Tis the season for apples! Being from Texas, I had no idea the effect of apple season on the East Coast.
I didn’t know that even the citiest of citiest people put on their flannel shirts and holey jeans (I wasn’t aware that anybody else besides Texans had holey jeans. And not the chic holey jeans. I mean the holey jeans that one has had for enough years to become holey from actually working outside) and head to the country!
I say this with love in my heart, but my good friend is definitely a city sort of gal. She wouldn’t be able to tell you that potatoes actually grow in the ground, that carrots have green tops, or that you can eat a fresh chicken egg even if it’s been sitting outside for a few days.
However, she does know when apple season starts.
And what’s more appropriate to do with all those fresh apples than to make an apple pie. Oozing caramel and apple juices, covered with a crumbly streusel top, and having that perfect, firm but creamy apple bite? Oh my. Heaven on the East Coast. Nothing is more satisfying or more attractive on a November night.
See? Pretty as a peach! Or, I suppose, an apple.
The pie keeps well at room temperature (covered) for 24 hours, or refrigerated for up to 4 days.
1 pie crust, homemade or store-bought, rolled out to 10 inches in diameter
1 recipe Dulce de leche sauce (see here)
2 tablespoons freshly squeezed lemon juice
3 pounds baking apples like Golden Delicious
2 tablespoons sugar
¼ cup unsalted butter
¼ teaspoon ground cinnamon
Generous pinch of ground nutmeg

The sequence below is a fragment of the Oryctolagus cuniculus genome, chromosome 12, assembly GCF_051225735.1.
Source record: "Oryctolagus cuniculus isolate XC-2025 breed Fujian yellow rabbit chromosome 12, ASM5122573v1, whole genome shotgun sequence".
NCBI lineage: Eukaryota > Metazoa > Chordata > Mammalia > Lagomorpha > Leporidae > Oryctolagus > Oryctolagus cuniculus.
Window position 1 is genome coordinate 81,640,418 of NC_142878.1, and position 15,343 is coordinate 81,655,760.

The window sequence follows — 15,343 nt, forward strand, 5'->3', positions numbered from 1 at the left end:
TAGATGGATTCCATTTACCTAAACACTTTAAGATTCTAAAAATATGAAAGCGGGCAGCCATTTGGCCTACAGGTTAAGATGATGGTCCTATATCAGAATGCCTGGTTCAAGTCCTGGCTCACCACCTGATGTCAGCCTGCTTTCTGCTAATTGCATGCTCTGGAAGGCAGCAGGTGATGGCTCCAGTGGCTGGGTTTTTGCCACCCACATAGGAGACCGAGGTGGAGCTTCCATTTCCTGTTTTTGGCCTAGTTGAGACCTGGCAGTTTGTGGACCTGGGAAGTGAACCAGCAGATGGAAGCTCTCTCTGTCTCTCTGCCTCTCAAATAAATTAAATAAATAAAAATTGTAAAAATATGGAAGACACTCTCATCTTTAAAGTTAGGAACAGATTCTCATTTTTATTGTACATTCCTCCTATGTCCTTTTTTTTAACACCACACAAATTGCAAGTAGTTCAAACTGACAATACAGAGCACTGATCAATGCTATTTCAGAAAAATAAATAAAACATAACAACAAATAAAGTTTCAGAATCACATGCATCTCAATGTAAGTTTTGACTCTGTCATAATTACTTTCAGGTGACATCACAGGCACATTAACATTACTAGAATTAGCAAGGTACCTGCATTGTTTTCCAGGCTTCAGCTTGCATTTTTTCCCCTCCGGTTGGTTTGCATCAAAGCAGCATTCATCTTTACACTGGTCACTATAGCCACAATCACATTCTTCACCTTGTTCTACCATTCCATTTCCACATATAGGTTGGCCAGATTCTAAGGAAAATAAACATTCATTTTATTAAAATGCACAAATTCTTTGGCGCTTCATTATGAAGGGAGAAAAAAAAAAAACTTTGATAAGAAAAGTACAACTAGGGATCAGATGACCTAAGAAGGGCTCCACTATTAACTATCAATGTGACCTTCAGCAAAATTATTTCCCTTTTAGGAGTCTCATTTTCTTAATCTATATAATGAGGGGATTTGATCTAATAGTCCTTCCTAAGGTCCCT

2 sticks cold butter, cut into cubes
1½ cups flour
¾ cup brown sugar
¾ cup sugar
½ teaspoon kosher salt
1 cup oats
Line the bottom of a 9-inch pie pan with the disc of dough, and trim it so it lays about on the edge of the pan. Crimp the edges, if desired, and set aside.Next, put the lemon juice in a medium bowl. Peel, halve, and core the apples. Cut each half into 4 wedges. Toss the apple with the lemon juice. Add the sugar and toss to combine evenly.
In a large skillet, melt the butter over medium-high heat. Add the apples, and cook, stirring, until the sugar dissolves and the mixture begins to simmer, about 2 minutes. Cover, reduce heat to medium-low, and cook until the apples soften and release most of their juices, about 7 minutes.
Strain the apples in a colander over a medium bowl to catch all the juice. Shake the colander to get as much liquid as possible. Return the juices to the skillet, and simmer over medium heat until thickened and lightly caramelized, about 10 minutes.
In a medium bowl, toss the apples with the dulce de leche sauce, reduced juice, and spices. Set aside to cool completely. (This filling can be made up to 2 days ahead and refrigerated or frozen for up to 6 months.)
Place a rack in the lower third of the oven and preheat the oven to 375˚.
Put the apple filling in the pan and mound it slightly in the center. Mound streusel on top. Refrigerate for at least 15 minutes.
Bake the pie on a baking sheet until the crust is golden, about 50 minutes. Cool on a rack before serving.
**I was going to take an after picture, but I had about 5 Marines descend upon my poor pie and devour it, literally, with their hands. I got the first picture from a test pie I had baked. Luckily.**